Personal Goals for Kids
5 DEC 2018
Teaching children to set goals when they're young establishes a habit they'll benefit from throughout their lives. The Family Education website recommends working with your children to set specific goals that are appropriate to their ages. Keep in mind that goals you set for your children are their goals, not yours. Once your child has set personal goals, help him with the tools to achieve them.
Attention to good health should start at an early age, making this one of the first areas of goal setting. The Achieve-Goal-Setting-Success website claims that children will pick up health habits from you and your lifestyle. Teach your children that there are several factors in getting healthy and maintaining good health, including genetics, healthy eating and exercise. Your child should understand that he can't change his DNA, making that a set aspect of health. He can control what he eats. Help him work on a personal goal of a nutritious diet, following the guidelines of the U.S. Department of Agriculture food pyramid. Staying physically fit is another aspect of health he can control. Work together on setting a fitness and exercise goal that he can enjoy.
One of the main causes of stress among most people is finance related. Start with financial goals to help them prioritize, save and exercise self-control with money. Set an example to your children so they don't get mixed messages. Have them work to earn money so they understand the value. Take them to a bank and open an account for savings. Encourage your children to be charitable with a set percent of their income.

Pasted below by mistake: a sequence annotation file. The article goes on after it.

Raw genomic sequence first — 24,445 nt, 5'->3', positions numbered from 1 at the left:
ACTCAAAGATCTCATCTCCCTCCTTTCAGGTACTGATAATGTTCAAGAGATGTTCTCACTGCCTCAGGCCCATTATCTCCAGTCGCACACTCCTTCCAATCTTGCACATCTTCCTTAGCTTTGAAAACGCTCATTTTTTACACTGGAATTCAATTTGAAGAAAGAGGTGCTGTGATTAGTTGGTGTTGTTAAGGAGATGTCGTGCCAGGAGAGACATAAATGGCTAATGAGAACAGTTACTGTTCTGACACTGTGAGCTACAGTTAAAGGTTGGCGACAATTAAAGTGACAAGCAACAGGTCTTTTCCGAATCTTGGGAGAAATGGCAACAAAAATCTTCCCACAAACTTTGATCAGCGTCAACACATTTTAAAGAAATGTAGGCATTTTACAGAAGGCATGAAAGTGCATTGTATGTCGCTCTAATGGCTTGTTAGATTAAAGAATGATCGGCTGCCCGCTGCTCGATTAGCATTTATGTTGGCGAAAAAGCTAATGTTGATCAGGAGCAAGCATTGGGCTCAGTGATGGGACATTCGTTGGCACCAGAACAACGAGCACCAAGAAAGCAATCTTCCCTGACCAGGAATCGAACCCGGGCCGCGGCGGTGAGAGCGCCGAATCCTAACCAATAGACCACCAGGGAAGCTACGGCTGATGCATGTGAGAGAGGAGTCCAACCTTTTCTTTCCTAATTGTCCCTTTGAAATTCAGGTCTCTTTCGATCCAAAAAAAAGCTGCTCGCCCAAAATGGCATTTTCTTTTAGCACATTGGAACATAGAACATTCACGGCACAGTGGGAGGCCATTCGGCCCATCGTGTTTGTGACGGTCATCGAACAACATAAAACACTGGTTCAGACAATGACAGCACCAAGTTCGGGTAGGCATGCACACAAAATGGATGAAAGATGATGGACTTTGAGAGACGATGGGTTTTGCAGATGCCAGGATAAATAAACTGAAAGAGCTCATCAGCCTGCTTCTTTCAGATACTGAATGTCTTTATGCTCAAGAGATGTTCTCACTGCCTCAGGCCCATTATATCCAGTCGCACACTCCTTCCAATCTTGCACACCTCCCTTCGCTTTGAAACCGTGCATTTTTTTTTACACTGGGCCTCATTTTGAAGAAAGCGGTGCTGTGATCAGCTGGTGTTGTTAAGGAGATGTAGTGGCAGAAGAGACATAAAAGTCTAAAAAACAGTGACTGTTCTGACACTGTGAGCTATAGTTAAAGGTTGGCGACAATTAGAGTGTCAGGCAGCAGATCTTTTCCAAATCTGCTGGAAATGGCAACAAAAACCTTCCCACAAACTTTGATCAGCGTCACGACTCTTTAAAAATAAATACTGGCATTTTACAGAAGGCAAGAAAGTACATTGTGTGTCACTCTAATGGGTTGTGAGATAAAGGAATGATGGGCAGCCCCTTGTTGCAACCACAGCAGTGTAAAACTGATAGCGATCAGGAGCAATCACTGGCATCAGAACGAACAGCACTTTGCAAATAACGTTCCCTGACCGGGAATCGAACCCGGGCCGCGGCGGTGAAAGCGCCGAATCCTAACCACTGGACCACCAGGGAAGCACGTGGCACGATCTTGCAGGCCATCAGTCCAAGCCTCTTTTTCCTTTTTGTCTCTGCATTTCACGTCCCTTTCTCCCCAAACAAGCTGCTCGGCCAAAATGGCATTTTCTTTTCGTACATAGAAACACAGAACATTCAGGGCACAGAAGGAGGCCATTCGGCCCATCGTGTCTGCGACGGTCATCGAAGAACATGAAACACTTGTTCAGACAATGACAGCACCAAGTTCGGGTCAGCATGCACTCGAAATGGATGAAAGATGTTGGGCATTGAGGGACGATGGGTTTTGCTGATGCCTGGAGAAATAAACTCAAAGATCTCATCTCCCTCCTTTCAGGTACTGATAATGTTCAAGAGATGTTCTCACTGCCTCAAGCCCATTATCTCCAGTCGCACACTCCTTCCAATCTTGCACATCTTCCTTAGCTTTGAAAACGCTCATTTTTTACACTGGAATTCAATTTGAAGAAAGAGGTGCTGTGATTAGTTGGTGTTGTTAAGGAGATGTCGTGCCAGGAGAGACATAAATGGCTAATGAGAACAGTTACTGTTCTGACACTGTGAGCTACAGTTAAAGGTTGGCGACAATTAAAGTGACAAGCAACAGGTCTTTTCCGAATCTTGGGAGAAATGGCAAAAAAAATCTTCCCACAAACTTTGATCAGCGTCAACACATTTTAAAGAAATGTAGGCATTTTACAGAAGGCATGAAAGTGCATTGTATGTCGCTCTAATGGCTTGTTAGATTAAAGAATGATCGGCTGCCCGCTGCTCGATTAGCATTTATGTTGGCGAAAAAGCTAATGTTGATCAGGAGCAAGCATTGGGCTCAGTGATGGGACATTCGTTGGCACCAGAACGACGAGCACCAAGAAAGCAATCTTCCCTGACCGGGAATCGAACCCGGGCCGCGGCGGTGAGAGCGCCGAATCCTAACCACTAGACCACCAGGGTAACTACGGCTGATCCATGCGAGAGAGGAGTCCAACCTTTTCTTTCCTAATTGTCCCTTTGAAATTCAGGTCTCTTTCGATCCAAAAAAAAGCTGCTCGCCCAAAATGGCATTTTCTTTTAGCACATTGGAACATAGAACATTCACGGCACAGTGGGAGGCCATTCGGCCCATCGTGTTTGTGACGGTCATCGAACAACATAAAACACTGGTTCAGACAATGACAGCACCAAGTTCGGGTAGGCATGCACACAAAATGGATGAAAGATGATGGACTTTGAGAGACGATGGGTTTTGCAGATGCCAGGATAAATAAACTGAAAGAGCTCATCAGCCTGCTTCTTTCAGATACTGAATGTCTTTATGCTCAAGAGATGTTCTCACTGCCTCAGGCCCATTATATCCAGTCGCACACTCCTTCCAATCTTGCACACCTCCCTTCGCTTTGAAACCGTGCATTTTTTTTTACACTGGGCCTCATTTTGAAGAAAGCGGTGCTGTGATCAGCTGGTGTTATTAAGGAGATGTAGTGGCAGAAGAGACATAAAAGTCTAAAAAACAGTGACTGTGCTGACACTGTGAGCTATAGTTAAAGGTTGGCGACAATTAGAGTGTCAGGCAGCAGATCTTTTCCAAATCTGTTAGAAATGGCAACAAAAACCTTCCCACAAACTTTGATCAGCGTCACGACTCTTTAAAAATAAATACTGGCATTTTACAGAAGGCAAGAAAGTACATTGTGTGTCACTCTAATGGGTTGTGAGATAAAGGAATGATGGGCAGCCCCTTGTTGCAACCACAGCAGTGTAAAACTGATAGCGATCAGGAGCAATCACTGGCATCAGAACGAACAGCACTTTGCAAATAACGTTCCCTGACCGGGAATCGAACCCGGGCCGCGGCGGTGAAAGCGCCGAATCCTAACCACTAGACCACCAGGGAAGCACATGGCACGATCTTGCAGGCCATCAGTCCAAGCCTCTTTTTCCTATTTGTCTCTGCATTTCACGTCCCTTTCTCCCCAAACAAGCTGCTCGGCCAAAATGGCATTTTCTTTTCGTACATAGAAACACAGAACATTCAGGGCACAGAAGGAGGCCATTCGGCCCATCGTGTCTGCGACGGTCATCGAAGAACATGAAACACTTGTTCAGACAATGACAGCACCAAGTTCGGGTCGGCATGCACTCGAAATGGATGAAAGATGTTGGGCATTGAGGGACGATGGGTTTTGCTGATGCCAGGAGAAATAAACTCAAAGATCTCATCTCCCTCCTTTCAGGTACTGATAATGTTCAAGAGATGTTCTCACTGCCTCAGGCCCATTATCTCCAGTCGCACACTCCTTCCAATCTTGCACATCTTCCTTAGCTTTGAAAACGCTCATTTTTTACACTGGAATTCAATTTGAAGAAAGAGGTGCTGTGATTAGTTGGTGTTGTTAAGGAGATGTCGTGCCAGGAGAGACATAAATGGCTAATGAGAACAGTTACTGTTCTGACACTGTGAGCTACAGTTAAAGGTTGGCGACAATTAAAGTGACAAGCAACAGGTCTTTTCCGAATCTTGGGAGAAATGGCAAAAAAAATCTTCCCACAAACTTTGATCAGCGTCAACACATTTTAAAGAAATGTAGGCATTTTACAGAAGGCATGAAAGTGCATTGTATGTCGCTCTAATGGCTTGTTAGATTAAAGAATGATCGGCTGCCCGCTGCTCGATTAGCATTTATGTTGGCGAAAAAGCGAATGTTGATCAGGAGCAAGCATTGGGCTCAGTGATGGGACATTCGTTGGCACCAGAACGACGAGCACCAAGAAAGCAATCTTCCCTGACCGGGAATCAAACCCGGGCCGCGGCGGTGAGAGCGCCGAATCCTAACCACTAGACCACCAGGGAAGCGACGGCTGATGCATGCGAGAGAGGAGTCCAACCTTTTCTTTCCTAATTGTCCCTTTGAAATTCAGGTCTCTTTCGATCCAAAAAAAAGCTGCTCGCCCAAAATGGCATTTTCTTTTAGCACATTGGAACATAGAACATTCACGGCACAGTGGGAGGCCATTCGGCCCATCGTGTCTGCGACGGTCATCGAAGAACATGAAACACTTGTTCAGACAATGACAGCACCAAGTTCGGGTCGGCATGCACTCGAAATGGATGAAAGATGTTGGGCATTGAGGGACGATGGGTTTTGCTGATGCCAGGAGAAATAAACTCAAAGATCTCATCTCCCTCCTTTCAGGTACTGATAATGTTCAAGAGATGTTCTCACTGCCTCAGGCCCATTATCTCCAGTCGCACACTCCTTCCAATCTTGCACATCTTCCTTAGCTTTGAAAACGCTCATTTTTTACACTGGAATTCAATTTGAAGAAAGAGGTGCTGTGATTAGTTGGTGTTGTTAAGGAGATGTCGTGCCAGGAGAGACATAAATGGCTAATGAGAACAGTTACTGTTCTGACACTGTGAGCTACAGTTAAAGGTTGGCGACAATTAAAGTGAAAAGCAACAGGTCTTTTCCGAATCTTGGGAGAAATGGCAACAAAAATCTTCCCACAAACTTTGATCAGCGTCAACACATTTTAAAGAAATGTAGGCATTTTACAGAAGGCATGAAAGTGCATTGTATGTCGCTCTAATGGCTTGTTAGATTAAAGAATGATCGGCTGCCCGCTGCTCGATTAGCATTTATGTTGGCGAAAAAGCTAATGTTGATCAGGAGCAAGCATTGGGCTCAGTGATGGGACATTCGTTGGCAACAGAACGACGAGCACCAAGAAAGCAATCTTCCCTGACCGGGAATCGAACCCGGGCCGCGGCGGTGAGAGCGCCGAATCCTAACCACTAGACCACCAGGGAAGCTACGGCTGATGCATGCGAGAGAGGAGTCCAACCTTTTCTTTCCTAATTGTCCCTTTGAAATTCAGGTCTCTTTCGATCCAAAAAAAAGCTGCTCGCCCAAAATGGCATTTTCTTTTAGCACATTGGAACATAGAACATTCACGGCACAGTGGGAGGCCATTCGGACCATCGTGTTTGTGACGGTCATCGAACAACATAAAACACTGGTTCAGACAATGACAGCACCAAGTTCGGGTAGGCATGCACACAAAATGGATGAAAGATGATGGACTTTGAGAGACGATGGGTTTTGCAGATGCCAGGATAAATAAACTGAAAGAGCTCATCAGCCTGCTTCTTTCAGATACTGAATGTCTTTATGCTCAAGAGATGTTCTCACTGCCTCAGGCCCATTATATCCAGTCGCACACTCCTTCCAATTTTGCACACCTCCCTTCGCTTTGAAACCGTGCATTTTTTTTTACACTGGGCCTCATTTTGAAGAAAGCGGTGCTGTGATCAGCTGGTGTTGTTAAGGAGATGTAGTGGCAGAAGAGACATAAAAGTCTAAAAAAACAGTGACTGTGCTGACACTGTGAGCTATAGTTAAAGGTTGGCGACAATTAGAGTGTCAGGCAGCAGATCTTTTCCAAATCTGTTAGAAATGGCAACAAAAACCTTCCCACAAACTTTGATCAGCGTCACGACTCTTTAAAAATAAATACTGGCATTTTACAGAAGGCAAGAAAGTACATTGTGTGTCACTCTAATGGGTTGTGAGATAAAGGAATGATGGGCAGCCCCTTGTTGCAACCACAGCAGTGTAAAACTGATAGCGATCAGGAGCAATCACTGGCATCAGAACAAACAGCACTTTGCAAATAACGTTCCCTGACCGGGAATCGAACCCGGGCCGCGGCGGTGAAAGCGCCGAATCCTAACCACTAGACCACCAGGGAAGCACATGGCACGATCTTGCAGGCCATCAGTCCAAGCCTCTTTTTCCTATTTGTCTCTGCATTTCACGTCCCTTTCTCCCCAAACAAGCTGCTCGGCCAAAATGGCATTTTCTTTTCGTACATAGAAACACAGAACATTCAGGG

While your children are still in school, setting goals for what they want to accomplish with grades and extracurricular activities is important. Be realistic on what your child can do and encourage her to set attainable goals. Goals can be reset later once you achieve your initial goals. School goals should be broken down into smaller objectives. If her goal is to bring her grade up to the next level, determine how much time she'll need to study each day to gain the skills for her tests. Include homework time and class attendance. Once your child is old enough to know what she wants to do with her life, help her plan a course of action for classes she'll need and levels of achievement she must attain to accomplish her goal.
Add an individual goal section to your child's personal goal list. If he's messy, set a goal to get organized and establish a plan of removing clutter and spending more time putting things away. Some children may have a goal of playing an instrument. Institute a practice schedule with a realistic goal of a specific level of accomplishment, whether it's to master a song or to be able to play in a band. If your child is quick to lose his temper, he can set a goal to deal with things in a calm, rational manner.